Those two photos were taken earlier in the month as she rested after scattering the birds with no meal to show for it. These two photos,IMGP6696_cropped_2972x3069..new


…I shot early Monday morning as I was alerted to her presence by the noisily squawking  Blue Jays and Grackles.  She doesn’t look all that impressed with their noise-making, but she flew off shortly afterward to a more distant tree.  I think she’s a juvenile and I hope she finds a mate in the next year.

The Blue JayCyanocitta cristata,  (of course it’s ‘Cyan’ in the scientific name) are common birds in Texas and I see them every day, but rarely take photos of them.  This one with a twig in the beak, is probably a female preparing for her nest.

IMGP6244.new Blue Jays are loud, dramatic birds, but so gorgeous–and I think they know it.


I enjoy their antics–and beauty.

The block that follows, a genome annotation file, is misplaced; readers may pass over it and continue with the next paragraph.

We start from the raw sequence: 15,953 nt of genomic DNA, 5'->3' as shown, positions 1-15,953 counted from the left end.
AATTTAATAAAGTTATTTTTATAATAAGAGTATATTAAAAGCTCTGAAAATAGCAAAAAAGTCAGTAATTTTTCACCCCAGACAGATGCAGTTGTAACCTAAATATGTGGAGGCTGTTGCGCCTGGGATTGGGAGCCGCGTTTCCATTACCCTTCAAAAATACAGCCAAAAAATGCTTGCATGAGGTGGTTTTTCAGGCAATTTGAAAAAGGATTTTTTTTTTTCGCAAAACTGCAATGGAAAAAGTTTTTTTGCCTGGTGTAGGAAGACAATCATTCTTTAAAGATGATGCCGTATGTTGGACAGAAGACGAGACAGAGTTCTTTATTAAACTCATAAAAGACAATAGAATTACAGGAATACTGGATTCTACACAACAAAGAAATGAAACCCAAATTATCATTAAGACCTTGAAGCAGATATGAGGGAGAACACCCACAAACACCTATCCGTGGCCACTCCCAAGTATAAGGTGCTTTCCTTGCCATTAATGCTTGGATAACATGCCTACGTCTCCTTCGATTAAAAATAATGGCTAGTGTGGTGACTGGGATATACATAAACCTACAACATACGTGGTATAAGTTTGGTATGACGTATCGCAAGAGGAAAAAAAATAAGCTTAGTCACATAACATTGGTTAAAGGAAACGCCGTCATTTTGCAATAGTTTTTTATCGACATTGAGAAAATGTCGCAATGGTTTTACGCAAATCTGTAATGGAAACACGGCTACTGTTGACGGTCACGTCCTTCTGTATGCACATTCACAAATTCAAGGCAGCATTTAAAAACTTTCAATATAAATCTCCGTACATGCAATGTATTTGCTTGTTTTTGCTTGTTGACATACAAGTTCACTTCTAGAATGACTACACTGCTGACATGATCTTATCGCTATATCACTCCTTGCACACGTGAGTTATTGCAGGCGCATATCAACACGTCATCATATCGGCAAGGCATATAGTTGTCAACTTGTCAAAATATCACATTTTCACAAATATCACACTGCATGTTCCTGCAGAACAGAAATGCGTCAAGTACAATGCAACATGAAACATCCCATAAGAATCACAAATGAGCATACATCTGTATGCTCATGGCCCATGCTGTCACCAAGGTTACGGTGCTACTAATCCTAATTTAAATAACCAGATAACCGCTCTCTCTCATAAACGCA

This Northern MockingbirdMimus polyglottos, sang beautifully one morning.

IMGP6021.new I love the songs of the Mockingbird–melodic, versatile, and constant. I’d like to think he was serenading me, but I imagine he was trying to impress a lady more fitting to his taste. His coloring looks buttery, not the grays than Mockingbirds really are.  Obviously, the early morning light highlighted him in an unusual, though compelling, way.


Or I was off-kilter with the camera.

This Mockingbird shows truer colors,

IMGP6183.new …as he rests in my Retama tree and surveys his territory.

I used to enjoy the sight of many Red-winged BlackbirdAgelaius phoeniceus, species migrating through my gardens in spring, but this year, there is only one shy male.